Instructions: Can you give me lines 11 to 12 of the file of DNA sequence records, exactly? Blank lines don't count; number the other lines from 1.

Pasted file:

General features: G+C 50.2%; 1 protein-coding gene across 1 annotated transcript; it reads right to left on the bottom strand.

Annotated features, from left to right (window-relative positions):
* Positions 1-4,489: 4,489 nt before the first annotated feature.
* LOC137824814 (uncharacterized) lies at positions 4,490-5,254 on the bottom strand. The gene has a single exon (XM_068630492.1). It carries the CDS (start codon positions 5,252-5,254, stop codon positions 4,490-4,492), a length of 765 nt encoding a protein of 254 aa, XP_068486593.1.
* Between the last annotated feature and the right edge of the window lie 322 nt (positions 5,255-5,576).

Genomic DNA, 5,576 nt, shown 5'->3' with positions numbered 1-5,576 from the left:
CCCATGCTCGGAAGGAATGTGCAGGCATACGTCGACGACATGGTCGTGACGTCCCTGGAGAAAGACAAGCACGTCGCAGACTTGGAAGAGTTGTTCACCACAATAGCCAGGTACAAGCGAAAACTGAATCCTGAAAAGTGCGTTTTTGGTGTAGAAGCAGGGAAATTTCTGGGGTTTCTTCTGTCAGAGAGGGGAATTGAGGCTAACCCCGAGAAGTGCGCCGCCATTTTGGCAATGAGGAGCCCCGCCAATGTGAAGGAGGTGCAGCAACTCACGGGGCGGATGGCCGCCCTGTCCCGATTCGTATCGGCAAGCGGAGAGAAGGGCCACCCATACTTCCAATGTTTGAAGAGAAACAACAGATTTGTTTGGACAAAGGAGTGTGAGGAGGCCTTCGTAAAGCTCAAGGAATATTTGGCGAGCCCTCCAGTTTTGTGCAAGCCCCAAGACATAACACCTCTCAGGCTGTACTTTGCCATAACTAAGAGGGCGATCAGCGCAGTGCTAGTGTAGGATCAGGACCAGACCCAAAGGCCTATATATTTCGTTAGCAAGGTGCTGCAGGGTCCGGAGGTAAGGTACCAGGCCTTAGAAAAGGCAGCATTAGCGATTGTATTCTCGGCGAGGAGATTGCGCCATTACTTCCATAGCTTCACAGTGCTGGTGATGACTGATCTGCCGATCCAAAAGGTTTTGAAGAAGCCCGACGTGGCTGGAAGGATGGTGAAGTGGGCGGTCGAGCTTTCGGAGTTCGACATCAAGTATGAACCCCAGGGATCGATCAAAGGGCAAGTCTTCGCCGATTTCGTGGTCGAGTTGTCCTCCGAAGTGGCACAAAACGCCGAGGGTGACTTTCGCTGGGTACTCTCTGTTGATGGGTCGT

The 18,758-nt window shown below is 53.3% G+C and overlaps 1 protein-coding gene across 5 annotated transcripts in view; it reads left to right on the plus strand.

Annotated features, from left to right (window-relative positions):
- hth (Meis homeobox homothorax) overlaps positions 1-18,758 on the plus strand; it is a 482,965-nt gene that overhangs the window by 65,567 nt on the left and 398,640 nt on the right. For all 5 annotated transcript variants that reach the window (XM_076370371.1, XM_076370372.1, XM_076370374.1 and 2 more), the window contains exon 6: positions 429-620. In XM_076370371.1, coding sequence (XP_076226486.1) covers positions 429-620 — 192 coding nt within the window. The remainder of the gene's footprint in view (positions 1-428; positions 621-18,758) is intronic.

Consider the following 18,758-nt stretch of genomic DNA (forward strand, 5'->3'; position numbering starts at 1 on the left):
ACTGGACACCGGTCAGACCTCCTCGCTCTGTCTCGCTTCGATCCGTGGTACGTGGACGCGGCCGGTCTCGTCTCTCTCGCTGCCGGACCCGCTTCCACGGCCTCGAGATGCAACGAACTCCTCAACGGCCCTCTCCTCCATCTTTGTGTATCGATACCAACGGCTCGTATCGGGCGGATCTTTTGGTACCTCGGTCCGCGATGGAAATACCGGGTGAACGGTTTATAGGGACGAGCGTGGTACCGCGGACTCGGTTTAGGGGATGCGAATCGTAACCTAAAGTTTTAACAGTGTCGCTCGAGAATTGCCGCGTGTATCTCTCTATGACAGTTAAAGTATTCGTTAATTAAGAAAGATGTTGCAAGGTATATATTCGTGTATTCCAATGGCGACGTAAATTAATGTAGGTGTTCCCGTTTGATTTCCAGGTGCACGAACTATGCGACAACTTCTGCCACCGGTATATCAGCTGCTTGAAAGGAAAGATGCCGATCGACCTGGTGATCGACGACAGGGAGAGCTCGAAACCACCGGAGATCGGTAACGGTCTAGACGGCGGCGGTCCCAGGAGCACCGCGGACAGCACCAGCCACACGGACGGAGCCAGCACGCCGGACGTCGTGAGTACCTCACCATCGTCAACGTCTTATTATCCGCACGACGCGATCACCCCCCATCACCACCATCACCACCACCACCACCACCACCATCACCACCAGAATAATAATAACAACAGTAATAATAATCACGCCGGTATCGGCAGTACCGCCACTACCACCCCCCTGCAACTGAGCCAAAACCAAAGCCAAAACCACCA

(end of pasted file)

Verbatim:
Consider the following 18,758-nt stretch of genomic DNA (forward strand, 5'->3'; position numbering starts at 1 on the left):
ACTGGACACCGGTCAGACCTCCTCGCTCTGTCTCGCTTCGATCCGTGGTACGTGGACGCGGCCGGTCTCGTCTCTCTCGCTGCCGGACCCGCTTCCACGGCCTCGAGATGCAACGAACTCCTCAACGGCCCTCTCCTCCATCTTTGTGTATCGATACCAACGGCTCGTATCGGGCGGATCTTTTGGTACCTCGGTCCGCGATGGAAATACCGGGTGAACGGTTTATAGGGACGAGCGTGGTACCGCGGACTCGGTTTAGGGGATGCGAATCGTAACCTAAAGTTTTAACAGTGTCGCTCGAGAATTGCCGCGTGTATCTCTCTATGACAGTTAAAGTATTCGTTAATTAAGAAAGATGTTGCAAGGTATATATTCGTGTATTCCAATGGCGACGTAAATTAATGTAGGTGTTCCCGTTTGATTTCCAGGTGCACGAACTATGCGACAACTTCTGCCACCGGTATATCAGCTGCTTGAAAGGAAAGATGCCGATCGACCTGGTGATCGACGACAGGGAGAGCTCGAAACCACCGGAGATCGGTAACGGTCTAGACGGCGGCGGTCCCAGGAGCACCGCGGACAGCACCAGCCACACGGACGGAGCCAGCACGCCGGACGTCGTGAGTACCTCACCATCGTCAACGTCTTATTATCCGCACGACGCGATCACCCCCCATCACCACCATCACCACCACCACCACCACCACCATCACCACCAGAATAATAATAACAACAGTAATAATAATCACGCCGGTATCGGCAGTACCGCCACTACCACCCCCCTGCAACTGAGCCAAAACCAAAGCCAAAACCACCA